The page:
Economy, Ontario: Have not province
Ontario’s recent descent into equalization-payment receiving, or “have-not” status is not due to the state of its revenues alone. It is due to other provinces’ revenues, as well.
Ontario is a manufacturing powerhouse, operating largely in North American Free Trade Agreement (NAFTA) economic space. It has suffered from both the U.S. economic collapse and the dramatic appreciation of the Canadian dollar. Meanwhile, revenues of the energy-rich provinces have been increasing rapidly.
The result is that the national (all-province) average of per capita fiscal revenues exceeds Ontario’s, making Ontario a “have-not” province – a recipient of money for equalization purposes.
This means Ontario is entitled to an equalization payment that brings its per capita revenues up to the national average. There are no direct payments from rich provinces to poor provinces. Equalization payments come from Ottawa’s consolidated revenue fund. A fund designed to ensure relatively equal levels of government services to all Canadians.
Indeed, Ontario’s overall relative position has worsened recently, to the point that it now (for the year 2011/2012) receives 15 per cent of the country’s total equalization payments ($2.2 billion out of $14.7 billion).
The equalization formula is based on a three-year average of revenues that is lagged two years (2011 payments are based on the average of 2006, 2007 and 2008), so that the impact of 2008’s high-energy prices is only now entering the formula.
Largely because of the impact that these rising energy prices have on equalization, the overall amount of equalization payments has been capped, and the cap increases in line with the growth of the economy. Currently, this means that Ontario’s receipt of $2.2 billion in equalization payments results in the fact that there is $2.2 billion less for the traditional have-not provinces.
The last time Ontario qualified as a have-not province was between 1977 and 1982. Ottawa passed legislation in 1981 that retroactively prevented Ontario from actually receiving equalization payments, and then altered the formula to ensure Ontario would no longer qualify.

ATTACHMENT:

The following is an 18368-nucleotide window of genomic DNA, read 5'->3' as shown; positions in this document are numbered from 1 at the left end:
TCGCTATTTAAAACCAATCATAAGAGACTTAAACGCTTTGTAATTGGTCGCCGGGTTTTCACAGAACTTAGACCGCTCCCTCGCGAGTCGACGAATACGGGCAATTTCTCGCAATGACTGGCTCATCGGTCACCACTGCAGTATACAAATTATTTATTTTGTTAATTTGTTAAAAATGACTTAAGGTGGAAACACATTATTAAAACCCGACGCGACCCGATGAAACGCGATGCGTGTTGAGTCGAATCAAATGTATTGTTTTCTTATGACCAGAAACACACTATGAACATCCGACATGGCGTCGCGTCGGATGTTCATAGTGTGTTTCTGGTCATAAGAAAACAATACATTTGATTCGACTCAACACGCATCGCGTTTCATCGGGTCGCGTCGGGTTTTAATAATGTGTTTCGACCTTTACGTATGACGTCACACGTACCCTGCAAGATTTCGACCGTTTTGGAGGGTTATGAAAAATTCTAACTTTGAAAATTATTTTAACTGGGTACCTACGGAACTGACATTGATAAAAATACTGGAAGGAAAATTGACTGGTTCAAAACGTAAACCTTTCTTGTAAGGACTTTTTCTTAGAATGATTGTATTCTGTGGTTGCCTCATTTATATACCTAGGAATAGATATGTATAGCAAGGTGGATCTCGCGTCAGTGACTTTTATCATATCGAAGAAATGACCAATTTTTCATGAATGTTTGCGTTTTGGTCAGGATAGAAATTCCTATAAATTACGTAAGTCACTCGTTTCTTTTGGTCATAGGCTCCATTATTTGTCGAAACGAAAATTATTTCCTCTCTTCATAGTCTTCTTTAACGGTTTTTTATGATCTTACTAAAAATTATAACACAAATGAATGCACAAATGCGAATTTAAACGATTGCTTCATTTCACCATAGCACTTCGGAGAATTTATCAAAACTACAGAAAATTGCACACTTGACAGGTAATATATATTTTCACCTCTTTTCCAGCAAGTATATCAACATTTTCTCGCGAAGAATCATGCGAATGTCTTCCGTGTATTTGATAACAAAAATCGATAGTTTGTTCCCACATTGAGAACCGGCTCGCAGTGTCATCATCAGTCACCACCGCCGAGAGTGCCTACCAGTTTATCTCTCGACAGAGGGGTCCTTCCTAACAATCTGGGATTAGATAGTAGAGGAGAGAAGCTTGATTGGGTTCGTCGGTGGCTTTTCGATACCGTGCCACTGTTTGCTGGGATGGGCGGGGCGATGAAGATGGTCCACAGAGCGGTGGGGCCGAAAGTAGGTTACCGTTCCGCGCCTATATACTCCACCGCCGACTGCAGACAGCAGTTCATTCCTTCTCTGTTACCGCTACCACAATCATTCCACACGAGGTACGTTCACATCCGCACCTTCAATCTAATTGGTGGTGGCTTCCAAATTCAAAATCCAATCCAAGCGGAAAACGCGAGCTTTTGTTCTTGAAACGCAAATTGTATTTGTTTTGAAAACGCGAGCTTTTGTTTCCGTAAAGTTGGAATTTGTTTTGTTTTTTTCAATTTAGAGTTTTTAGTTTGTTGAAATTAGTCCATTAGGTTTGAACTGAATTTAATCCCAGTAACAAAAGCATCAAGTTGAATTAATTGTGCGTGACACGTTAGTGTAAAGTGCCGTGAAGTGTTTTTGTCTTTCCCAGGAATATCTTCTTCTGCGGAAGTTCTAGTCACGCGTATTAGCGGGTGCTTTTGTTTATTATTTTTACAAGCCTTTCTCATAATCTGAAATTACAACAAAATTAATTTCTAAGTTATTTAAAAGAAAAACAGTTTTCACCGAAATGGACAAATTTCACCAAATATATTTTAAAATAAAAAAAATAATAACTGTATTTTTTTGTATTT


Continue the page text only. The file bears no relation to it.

Might this also be the way to go this time around? I would argue that it is not.
To understand my reasoning, it is important to note that Ontario’s actual per capita revenues are, after equalization, less than those of any traditional have-not province.
But the enshrined equalization principle (s36(2)) of the 1982 Constitution Act is not really about equalizing per capita revenues, anyway. Rather, it is about providing poorer provinces with revenues so that they can deliver comparable bundles of provincial public goods and services.
It will cost more (i.e. require more revenue) for Ontario to provide one such bundle than it will for any of the traditional recipients, because wages and prices are higher here. If anything, Ontario needs more in equalization payments than it currently receives, if it is to provide its citizens with comparable public goods and services.
Ontarians need to hope that the U.S., and the global economy generally, will soon return to sustainable growth, and that Ontario will adopt policies that will take full advantage of the recovery.
In the interim, disallowing Ontario from receiving equalization payments would mean that revenue-rich provinces would be able, relative to Ontario, to provide superior public goods, or move in the direction of becoming tax havens. This is not in the interest of Ontario or Ontarians.
This piece originally appeared on The Mark.
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